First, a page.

Does Postmates Have Insurance for Delivery Accidents? Insight from the Best Food Delivery Accident Attorneys
As the demand for having food delivered right to your door has gone up, especially during the coronavirus emergency, so has the demand for drivers to make these deliveries. Just like the ridesharing business, companies like Postmates have attracted millions of drivers across the country to work for them delivering food due to the possibilities of setting up their own work schedule, quick turnaround for payment, and not having to deal with riders getting into their personal vehicles.
According to data collected by Second Measure, meal delivery services saw year-over-year growth of 24 percent collectively through the end of March 2020. Postmates is the most popular food delivery service in Los Angeles, followed by DoorDash and Grubhub.
But just because you have your own car and pay the insurance every month doesn’t mean you’re good to go to work as a food delivery driver. Sure, your personal insurance would suffice to sign up for these independent contractor gigs, but in the event of an accident — like a car crash— you would probably end up getting the short end of the stick, since your insurance most likely wouldn’t cover it.
Since doing these types of jobs requires an additional commercial or business-use policy, your personal insurance most likely won’t cover any damages. And since these companies don’t usually cover their independent contractors, you’ll end up with the short end of the stick.
In order to work for companies like Postmates, drivers need a personal auto insurance policy that covers the commercial use of a car. The rates for business use of a car are significantly higher than the ones for personal use, and that is because the risks of being on the road increase due to:
- The frequency of driving
- The time spent driving
- Where one drives
- The distraction issues related to keeping an eye on the order and the navigation
Commercial and business-use policies are designed to cover the risks when you use your personal car for commercial uses. Food delivery services are still a novelty, and the insurance industry is still adapting to the changes. That’s why it’s very important to check with your current insurance carrier on what your options are in terms of coverage if you’re considering working as an independent contractor for food delivery services.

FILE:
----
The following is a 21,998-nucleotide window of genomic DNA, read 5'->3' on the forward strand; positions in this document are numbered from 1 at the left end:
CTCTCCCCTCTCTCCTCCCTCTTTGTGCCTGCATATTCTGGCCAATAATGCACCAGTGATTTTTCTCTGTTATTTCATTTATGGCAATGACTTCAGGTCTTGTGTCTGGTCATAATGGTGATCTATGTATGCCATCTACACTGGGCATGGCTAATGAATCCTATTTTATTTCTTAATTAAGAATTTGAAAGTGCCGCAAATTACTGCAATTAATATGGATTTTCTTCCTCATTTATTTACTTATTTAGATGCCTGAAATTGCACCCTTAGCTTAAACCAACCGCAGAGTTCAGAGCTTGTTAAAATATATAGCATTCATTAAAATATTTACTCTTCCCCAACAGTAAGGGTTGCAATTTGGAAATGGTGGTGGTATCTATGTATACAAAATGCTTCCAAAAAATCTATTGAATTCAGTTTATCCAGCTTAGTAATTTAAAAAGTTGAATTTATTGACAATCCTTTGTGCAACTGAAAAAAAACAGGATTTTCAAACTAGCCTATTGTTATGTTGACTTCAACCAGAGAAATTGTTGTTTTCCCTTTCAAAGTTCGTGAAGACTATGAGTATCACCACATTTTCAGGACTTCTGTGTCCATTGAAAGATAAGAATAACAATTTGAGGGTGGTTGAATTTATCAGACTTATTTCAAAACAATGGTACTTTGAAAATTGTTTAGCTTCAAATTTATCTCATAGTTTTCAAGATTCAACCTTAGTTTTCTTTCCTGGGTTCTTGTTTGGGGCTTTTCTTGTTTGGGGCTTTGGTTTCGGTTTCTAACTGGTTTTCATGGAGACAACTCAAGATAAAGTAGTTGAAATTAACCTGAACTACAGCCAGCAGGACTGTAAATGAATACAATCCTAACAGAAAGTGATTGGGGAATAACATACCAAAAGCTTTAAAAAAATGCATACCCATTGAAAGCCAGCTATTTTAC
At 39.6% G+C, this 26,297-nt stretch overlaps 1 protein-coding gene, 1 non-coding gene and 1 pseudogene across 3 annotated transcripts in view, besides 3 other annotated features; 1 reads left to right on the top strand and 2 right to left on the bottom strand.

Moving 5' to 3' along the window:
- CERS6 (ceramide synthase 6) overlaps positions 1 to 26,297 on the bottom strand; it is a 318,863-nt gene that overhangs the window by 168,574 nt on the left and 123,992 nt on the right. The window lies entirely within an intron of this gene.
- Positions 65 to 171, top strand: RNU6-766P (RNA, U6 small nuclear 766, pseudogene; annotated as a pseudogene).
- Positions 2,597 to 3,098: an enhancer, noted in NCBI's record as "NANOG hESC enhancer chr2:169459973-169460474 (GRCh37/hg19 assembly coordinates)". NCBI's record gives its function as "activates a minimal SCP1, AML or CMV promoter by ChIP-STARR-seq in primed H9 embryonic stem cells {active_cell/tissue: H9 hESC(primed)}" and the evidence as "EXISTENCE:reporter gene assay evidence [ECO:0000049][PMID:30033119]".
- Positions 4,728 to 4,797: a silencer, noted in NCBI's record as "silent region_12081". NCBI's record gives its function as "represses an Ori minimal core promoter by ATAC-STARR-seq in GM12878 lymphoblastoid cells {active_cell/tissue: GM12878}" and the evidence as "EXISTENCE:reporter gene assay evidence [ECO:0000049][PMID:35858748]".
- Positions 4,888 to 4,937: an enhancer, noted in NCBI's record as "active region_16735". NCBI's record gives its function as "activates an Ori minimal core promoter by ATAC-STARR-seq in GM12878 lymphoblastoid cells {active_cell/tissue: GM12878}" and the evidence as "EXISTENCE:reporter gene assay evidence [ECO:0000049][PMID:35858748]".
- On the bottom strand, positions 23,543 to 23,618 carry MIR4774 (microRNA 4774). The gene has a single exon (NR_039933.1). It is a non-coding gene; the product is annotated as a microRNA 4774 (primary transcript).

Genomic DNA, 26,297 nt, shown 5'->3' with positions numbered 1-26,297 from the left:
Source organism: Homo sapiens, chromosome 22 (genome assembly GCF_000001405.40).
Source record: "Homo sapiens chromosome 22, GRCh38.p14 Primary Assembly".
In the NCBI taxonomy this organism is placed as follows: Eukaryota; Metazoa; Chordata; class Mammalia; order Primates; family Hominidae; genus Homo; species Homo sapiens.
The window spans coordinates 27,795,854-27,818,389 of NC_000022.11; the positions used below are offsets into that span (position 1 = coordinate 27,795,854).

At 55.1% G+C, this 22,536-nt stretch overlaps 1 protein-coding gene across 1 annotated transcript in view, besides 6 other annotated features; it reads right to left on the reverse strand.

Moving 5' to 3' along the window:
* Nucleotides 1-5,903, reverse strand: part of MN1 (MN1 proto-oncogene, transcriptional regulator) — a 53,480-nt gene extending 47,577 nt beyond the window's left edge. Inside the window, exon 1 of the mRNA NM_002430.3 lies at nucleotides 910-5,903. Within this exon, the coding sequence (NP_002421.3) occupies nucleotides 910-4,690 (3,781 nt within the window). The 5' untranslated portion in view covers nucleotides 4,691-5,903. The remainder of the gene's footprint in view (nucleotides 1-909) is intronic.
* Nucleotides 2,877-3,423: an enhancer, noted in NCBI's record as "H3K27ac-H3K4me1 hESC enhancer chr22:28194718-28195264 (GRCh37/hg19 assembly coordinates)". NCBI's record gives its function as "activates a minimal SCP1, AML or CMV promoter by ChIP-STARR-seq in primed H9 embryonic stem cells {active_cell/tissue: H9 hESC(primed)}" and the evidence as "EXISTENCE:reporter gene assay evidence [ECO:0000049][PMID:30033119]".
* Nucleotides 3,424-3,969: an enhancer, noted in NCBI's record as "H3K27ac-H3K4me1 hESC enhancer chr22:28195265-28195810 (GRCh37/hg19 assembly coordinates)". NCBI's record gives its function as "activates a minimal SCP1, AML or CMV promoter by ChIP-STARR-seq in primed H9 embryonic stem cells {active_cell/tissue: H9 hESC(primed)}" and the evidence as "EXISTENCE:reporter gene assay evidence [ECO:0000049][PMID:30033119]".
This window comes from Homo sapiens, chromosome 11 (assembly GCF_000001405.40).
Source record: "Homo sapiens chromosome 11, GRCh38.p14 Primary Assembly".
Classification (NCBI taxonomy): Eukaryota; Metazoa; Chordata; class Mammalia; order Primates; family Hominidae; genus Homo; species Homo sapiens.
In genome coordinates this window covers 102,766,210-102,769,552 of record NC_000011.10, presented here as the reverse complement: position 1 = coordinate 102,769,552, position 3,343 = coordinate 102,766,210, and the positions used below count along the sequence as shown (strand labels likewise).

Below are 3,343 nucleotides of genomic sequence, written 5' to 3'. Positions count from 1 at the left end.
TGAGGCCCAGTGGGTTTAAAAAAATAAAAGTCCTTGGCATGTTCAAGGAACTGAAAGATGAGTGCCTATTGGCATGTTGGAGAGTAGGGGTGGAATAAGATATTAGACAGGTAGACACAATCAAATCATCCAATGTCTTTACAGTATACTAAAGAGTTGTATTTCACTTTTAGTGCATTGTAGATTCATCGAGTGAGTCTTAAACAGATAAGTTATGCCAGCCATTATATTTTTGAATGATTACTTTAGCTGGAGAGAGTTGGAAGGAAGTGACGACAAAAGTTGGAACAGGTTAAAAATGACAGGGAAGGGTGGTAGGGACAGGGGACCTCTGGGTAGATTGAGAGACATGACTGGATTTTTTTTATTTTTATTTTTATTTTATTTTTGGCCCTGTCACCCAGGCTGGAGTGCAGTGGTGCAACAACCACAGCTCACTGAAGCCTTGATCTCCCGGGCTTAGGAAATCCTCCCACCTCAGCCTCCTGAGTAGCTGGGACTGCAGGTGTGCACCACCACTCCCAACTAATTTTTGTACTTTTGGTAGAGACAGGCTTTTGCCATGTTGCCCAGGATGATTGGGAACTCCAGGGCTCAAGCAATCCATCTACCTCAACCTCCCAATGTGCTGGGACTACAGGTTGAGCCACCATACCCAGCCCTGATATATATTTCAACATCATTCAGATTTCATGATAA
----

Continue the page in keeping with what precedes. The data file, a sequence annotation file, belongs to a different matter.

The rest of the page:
Even if you do it only part time, driving for Postmates is a commercial activity because you are using your car for business purposes. If you have an accident while you are online in the app, your insurance will probably not cover it given you used your vehicle for commercial purposes.
Postmates requires all on-demand drivers to maintain an up-to-date, personal automobile liability policy on all vehicles operated while driving for the company with insurance limits equal to or greater than the minimum requirements for the state where their independent contractors drive in. “Property damage sustained to your property in an accident are [the driver’s] responsibility and should be addressed by your personal insurance carrier,” their website explains.
The company provides $1 million in excess liability to third party claims that will only come into play after the driver’s personal auto insurance coverage has been exhausted. Moreover, their recently provided Occupational Accident Insurance covers medical and lost income with an amount up to the policy limits. The insurances covers the following benefits and protections:
- Accident medical expense: to a maximum of $1,000,000 (with no deductible or copay)
- Accidental death benefit: to a maximum of $100,000
- Survivors benefit: to a maximum of $100,000
- Temporary total disability: to a maximum of $500 a week in on-demand services replacement earnings
- Permanent total disability: to a maximum of $500 a week in on-demand services replacement earnings
- Accidental dismemberment: to a maximum of $200,000
However, it doesn’t cover accidental death or if you’re 65-years-old or over (yet, survivor’s benefit, accidental dismemberment and paralysis benefits are reduced).
It must be noted Postmates will only cover the damages if the driver was on an active delivery, meaning after they selected “accept” on the platform and until the customer receives their order as logged by the platform. If you are in mode off, your personal insurance is your insurance policy. If you are online but you haven’t accepted a delivery request, again, your personal insurance is your insurance policy.
As EntreCourier highlighted, “Most personal car insurance policies will not cover you in an accident while you are logged on to do delivery work for a third party app. That means that your insurance won’t cover you, and Postmates won’t cover you. Be very clear on this: if they are able to identify that you were logged in, not just on an active delivery, they will not cover any claim. If you are delivering for Postmates you need to make sure you have insurance that covers you.”
Yes, business-use add-ons and commercial insurance can be expensive. And though Postmates does a better job than other food delivery companies, it is essential that drivers ensure that they’re covered properly in case of an accident. Injuries and property damages resulting from car accidents can easily rack up, and you don’t want to end up having to cover it all on your own just because you weren’t properly informed on the insurance you needed while delivering food for Postmates.